“Advice for Homeowners” (continued)
WHAT TO FIX BEFORE YOU SELL
Photo courtesy of Quality Hardwood Floors
HARDWOOD FLOORING IS ‘KING’ FOR CHARACTER, UNIQUENESS Walter O. Nevin Sr.’s official title is president of Quality Hardwood Floors of Spokane. He’s better known and recognized as “The King of Hardwood,” a title earned from the 65 years his family business has installed and refinished hardwood floors throughout the Inland Northwest and beyond. The secret to success? It’s connected both to the quality of the product and the quality of the craftsmen. Hardwood is truly unique flooring. It exhibits a rich, natural strength and beauty that is long lasting. It puts on display natural colors, beautiful grain — and no two boards are the same. This provides a beautiful design base for any room, giving it a nostalgia and character you just can’t get from “cookie-cutter” flooring options. A product this valuable should have
craftsmen to match. Or, as Quality Hardwood Floors’ motto puts it: “A job worth doing is worth doing well.” Four generations of the Nevin family have earned repeat customers and referrals by focusing on expertise, customer service and “Old World Craftmanship.” The community has taken notice: Quality Hardwood Floors received 2018 Spokane Business Hall of Fame distinction following six consecutive years earning the “Best of Spokane” award. From installing and maintaining gymnasium floors throughout the state, to restoring a century-old floor to its former glory, to new installations with fancy inlaid borders — Quality Hardwood Floors does it all. For more on Quality Hardwood Floors, call 483-8401 or see ad on page 26.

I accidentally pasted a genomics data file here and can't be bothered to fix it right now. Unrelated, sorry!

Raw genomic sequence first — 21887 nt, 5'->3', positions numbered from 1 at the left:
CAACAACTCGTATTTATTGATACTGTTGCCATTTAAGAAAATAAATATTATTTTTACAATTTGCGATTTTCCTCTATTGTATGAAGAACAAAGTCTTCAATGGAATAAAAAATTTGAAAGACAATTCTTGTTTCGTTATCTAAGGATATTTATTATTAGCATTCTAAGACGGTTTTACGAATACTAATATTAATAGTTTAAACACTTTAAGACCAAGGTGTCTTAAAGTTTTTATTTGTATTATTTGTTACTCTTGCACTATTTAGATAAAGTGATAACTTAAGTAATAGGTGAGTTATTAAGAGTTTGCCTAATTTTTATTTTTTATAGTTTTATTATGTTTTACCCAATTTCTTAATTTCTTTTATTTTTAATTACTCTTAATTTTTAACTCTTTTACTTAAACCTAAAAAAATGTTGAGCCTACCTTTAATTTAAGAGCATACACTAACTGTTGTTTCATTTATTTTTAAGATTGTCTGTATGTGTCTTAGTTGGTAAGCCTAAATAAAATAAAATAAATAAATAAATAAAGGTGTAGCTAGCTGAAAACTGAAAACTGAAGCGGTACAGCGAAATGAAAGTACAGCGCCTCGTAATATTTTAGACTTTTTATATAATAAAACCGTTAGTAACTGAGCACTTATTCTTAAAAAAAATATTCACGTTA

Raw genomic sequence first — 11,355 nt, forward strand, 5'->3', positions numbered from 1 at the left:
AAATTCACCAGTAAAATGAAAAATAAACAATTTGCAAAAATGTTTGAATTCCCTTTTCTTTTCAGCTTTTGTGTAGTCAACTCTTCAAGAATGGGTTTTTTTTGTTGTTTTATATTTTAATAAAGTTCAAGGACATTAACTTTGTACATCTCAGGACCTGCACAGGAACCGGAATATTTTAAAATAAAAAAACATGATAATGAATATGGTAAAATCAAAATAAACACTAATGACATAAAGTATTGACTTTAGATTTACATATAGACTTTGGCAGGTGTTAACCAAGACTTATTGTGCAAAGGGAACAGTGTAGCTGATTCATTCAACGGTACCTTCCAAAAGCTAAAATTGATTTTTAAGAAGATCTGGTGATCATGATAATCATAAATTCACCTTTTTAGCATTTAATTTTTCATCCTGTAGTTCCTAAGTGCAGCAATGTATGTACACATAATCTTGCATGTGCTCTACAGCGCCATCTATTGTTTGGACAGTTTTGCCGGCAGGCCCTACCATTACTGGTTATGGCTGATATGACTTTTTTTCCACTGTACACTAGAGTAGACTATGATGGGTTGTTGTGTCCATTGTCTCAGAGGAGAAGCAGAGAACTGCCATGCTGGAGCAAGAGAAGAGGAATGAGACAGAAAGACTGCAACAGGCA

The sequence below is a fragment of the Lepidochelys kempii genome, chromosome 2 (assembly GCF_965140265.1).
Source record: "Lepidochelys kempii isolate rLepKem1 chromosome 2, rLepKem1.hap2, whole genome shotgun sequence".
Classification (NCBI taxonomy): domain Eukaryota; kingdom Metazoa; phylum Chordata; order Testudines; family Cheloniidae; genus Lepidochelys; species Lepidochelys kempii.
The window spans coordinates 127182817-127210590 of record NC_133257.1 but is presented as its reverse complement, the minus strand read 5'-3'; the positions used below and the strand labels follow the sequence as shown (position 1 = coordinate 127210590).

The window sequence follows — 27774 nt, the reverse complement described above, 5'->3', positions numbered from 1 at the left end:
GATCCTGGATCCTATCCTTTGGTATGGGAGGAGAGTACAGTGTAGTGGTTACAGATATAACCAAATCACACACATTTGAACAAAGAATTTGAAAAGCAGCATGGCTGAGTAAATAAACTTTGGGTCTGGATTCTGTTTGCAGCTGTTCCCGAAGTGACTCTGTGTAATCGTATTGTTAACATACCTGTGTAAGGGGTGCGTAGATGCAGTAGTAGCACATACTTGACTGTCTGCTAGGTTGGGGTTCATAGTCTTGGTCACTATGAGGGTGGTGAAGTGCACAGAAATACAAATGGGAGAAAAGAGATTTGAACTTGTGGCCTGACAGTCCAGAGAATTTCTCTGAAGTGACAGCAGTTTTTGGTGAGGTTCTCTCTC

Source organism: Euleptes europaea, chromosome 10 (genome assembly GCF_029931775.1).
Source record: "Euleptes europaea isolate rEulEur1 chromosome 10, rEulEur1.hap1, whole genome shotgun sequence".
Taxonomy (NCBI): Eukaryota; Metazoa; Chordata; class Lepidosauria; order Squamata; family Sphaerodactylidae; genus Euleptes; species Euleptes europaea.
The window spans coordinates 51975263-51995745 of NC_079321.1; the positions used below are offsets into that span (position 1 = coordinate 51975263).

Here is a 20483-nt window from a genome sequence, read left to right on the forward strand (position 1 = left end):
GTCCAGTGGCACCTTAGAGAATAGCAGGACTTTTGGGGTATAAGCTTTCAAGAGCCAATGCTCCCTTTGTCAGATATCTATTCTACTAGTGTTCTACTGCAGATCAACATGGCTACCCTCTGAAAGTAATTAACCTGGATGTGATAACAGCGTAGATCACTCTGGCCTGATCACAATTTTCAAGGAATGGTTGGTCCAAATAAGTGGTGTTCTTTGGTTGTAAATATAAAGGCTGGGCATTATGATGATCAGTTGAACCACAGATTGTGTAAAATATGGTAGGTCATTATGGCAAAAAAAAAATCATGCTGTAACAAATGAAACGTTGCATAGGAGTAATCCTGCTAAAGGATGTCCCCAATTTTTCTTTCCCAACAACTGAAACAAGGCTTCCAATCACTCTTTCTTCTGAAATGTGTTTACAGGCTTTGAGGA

Experience the Difference of
www.cornerstonespokane.com Sunday at 11am and Tuesday at 7:30pm • 21326 E. Mission Ave. Liberty Lake, WA
28 Liberty Lake 2019
You’ve lived with those ugly kitchen countertops for a decade. Should you replace them now that you’re ready to sell your house? That’s not a simple yes or no question, says Scott Thompson, a certified real estate appraiser whose work has taken him inside hundreds of homes in the Spokane area. Thompson doesn’t put much faith in across-the-board industry estimates of the resale value for specific home improvements designed to attract buyers. Rather, he suggests sellers take an objective look at their property in relationship to others on surrounding blocks. “For the best value, aim for a house that is up to neighborhood standards but not the fanciest house on the block,” Thompson says. “Take the middle path.” In a high-end neighborhood that might mean tackling significant improvement projects. Typically, though, the best use of dollars is to freshen what you have, because “buyers don’t want a house that feels worn out.” “It’s the boring stuff like paint and carpets that gets you the most bang for the buck” when it comes time to sell, Thompson says. “Bigger home improvements don’t return as much in value, generally speaking.” Of course, remodeling isn’t strictly about dollars and cents unless resale is in the immediate future. Real estate appraisers say it’s perfectly valid to consider “value in use,” meaning investing in a home to improve its livability and comfort. For more advice about improving your home for resale ― including low-, moderate- and major-cost projects ― read STCU’s financial-education blog at stcu.org/learn/blog. For more on STCU, see ad on page 20.